TRANSLITERATION VARIANTS by James Hannum
There are usually more than one accepted transliteration of a word or name, from the Russian and Ukrainian alphabets into the Roman (English) alphabet. Examples:
Михайло = Mykhailo or Myhailo
Ольга = Olga or Olha
Цар = Tsar, Tzar, or Czar
Russians and Ukrainians use any of the above spellings, depending on their personal preferences; each is an accepted transliteration into English from the Russian or Ukrainian spelling. The reason for this is that the Cyrillic and Roman alphabets do not correspond well in their sounds. That is, both alphabets have many sounds that do not really exist in the other, so there are more than one accepted way to transliterate a word. The sound "zh" does not exist in the English language, for example, and is written in the Cyrillic alphabets of Russian and Ukrainian as an "x" with a vertical line through the middle.
Here is an example, from an analysis we did in a recent case:
When Nekhemiya ROTH signed her name to the 14 August 1926 letter, it appears that she merely copied the spelling as it was printed in Ukrainian on the signature line. When the clerk typed this letter, he spelled her name just as it is spelled on her appostiled ZAGS records. He did not type it as she had spelled it herself on the earlier letters, perhaps because of his own personal preference against mixing alphabets. Nekhemiya of course had the right to sign her name (make her mark) in any way she chose. In the 1927 letter, where there was nothing for her to copy, she chose to write it with mixed alphabet and transliteration (spelling) that did not match the ZAGS documents, but who is to say she is wrong in this? There is more than one accepted way to transliterate (spell) her name.
Lets look at the alphabetic letters Nekhemiya used to sign her name in the 1927 letter. The letter "J" does not exist in the Russian and Ukrainian alphabets. It is a Polish letter, corre-sponding in sound fairly closely to the Roman "Y." The next letter she wrote is a Y, pro-nounced in Russian and Ukrainian as the letters oo in the English word "food." The other letters in her signature are the same as her 1926 signature, until you get to the second to last letter, which looks like a lower case b and an upper case I. These look like two letters, but in the Russian alphabet they are one letter, pronounced like no sound in the English language, but sounding like a cross between an "I" and a "U." In the first document she uses this Russian letter, but in the second document, the distribution letter, she copies our transliteration and uses the "backward N," one of the Russian "I" letters.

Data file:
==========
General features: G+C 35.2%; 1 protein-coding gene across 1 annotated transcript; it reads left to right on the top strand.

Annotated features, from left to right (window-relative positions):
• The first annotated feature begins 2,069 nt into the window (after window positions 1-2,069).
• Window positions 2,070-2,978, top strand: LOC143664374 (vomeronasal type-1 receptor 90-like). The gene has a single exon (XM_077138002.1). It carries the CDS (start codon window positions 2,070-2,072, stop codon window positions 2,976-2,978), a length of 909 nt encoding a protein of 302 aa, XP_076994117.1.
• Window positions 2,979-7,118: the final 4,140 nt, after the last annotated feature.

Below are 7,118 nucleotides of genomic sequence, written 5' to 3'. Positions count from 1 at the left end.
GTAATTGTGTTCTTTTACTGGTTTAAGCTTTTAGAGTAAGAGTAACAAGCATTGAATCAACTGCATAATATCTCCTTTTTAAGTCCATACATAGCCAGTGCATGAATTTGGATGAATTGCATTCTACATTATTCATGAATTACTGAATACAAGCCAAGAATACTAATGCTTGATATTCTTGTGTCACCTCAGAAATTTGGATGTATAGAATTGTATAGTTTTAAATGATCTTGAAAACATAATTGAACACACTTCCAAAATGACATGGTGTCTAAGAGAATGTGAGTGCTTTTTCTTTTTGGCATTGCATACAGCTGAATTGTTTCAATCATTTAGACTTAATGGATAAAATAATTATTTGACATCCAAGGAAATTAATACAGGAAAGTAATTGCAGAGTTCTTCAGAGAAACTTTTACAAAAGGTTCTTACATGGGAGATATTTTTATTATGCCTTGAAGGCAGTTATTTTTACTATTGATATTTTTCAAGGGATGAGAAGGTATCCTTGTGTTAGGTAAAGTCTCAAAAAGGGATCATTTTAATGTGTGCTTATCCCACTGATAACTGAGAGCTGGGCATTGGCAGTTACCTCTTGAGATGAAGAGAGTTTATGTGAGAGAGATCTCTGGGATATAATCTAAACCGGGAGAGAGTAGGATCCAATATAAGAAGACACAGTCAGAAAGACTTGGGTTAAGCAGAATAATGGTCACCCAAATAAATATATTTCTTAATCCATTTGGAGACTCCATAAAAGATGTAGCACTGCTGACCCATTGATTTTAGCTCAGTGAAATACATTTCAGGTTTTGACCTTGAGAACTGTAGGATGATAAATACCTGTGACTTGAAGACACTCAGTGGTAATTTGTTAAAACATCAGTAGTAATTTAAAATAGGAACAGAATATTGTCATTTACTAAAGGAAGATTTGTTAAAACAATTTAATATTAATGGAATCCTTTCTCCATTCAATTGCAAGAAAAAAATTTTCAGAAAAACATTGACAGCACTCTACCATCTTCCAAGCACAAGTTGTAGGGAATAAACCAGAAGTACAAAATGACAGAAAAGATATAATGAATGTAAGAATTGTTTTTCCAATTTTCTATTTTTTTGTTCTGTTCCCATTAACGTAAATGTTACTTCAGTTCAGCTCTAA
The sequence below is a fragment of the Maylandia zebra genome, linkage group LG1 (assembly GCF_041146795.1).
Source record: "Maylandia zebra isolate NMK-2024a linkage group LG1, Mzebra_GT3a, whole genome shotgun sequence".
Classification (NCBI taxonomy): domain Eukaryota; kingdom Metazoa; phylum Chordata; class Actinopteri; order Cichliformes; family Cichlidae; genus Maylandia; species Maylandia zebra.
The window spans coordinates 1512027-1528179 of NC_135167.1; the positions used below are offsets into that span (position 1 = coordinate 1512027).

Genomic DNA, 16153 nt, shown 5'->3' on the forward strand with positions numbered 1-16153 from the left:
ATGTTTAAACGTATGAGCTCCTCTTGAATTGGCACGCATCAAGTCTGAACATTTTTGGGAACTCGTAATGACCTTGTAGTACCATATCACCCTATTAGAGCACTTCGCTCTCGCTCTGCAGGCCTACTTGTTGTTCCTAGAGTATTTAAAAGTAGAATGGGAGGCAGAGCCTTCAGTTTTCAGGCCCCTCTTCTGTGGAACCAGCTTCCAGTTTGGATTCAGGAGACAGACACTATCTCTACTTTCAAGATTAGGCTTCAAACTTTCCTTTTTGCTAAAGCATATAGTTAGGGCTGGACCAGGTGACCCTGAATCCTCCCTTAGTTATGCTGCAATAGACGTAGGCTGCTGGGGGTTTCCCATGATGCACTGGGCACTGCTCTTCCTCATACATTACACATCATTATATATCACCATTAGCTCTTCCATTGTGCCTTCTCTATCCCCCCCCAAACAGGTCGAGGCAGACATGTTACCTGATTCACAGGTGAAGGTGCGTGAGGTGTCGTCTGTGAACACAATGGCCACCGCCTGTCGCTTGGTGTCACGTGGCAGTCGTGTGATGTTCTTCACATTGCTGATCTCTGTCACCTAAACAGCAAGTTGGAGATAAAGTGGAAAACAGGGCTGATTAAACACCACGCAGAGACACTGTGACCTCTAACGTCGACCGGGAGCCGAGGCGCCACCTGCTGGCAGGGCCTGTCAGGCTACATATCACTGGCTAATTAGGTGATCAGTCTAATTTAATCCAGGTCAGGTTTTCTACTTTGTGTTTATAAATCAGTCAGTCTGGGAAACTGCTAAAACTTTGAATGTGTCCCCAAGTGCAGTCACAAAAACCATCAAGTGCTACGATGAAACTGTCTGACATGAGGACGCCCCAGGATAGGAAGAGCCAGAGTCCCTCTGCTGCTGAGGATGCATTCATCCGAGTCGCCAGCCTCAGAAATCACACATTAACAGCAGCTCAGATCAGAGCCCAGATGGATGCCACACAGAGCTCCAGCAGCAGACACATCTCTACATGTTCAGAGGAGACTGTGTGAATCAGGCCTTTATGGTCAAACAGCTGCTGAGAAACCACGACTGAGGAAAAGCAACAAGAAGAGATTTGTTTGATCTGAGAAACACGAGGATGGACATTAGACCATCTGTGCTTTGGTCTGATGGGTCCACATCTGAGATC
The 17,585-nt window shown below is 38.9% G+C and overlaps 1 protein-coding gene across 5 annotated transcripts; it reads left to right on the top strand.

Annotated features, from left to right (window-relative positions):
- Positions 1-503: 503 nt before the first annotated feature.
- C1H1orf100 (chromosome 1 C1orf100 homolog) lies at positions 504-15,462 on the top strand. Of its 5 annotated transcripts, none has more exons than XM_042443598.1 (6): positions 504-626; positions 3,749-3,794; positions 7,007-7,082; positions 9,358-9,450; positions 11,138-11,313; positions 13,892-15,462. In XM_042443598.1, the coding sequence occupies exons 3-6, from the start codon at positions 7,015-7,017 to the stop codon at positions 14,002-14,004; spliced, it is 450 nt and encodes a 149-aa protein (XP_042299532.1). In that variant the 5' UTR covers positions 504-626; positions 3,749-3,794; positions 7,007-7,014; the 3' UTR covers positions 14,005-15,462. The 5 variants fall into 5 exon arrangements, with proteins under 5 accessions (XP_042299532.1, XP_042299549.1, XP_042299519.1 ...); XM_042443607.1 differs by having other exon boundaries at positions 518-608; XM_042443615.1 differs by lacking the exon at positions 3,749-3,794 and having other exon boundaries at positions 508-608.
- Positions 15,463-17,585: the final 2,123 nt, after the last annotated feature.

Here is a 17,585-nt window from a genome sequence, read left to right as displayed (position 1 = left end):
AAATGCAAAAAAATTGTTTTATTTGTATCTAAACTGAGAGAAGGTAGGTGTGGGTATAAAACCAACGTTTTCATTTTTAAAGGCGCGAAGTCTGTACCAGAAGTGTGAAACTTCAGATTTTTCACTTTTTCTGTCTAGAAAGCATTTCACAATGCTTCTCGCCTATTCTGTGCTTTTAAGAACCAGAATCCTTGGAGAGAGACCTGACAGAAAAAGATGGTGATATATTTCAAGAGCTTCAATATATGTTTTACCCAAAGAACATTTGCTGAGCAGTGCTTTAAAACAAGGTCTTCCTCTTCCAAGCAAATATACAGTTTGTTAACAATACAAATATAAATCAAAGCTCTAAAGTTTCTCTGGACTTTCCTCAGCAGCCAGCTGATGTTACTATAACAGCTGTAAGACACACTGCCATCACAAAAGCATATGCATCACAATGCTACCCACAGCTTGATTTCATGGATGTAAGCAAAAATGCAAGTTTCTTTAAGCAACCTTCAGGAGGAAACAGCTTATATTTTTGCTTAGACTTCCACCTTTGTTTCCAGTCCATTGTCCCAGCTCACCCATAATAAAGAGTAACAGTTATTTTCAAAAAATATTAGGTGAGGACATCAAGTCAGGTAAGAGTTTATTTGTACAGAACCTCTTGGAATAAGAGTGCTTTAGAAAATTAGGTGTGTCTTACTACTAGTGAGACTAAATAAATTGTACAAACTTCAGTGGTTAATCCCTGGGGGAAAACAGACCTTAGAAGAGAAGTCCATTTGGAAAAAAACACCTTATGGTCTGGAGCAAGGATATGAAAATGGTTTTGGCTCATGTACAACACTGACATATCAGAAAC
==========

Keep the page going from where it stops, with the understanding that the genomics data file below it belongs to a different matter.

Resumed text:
Nekhemiya wrote of her childhood during the end of the czar (tsar) Nicholas II reign. As you know, the big trouble began in 1905 in the old Russian Empire (Ukraine was in said empire), with the first failed revolution, which was followed by years of bloody reprisals, economic devastation, and fighting between Reds and Whites, which was heaviest in the years following the "Russian Revolution of 1917," but continued with enough violence and uncertain outcome to continue the chaos in the life and law of the people until the mid-1920's.
Nekhemiya was born in Ukraine in 1911. Her school years were spent more finding enough food than with education. Most of the western half of Ukraine, including the entire region where Nekhemiya was born, was Poland until the year 1945. Nekhemiya therefore learnt what little reading and writing she could in both Polish and Ukrainian, as well as Russian. As I saw in a handwritten short note she once sent me, her spelling abilities in her native language are extremely bad. There were four or five spelling mistakes on each line, and she mixed her alphabets.
School learning was particularly difficult during the first half of the 20th century for the Jews. Nekhemiya is a diminutive variant of the feminine given name Nekhomo, found in the book Russian-Jewish Given Names (1998) by Boris Feldblyum, Pg. 64: "Nekhomo... Nakha, Nakhe, Nekhamka, Nakhama, etc." We will need to introduce more acceptable evidence of all the above if this case does not settle and goes to trial.
The Belarussians (who mostly speak only Russian today, not Belarussian, due to the USSR years), sometimes transliterated the "A" in HANNUM to a Cyrillic (Russian) "A," but the officer handling my visa application once insisted that HANNUM should be transliterated as it was on my Ukrainian visa etc., with the Belarussian "E." Neither the A nor the E have the exact right sound, so it was a tossup... but the visa officer was adamant, and claimed that there was no proof I was the same person as in the other documents; I had entered Belarus from Ukraine. Finally we convinced her on every point of the name except the double "N." In Russian double Ns are pronounced twice, with an audible syllible break between them. She insisted that the Ukrainian documents containing a single N was a different name, and we had to spend three hours finding and procuring a new translation and notarisation, this time with a single N: ГАНЕМ (GANEM), for Russian has no letter "H" and transliterates it as a G! Heinrich Himmler is transliterated as Ginrek Gemler!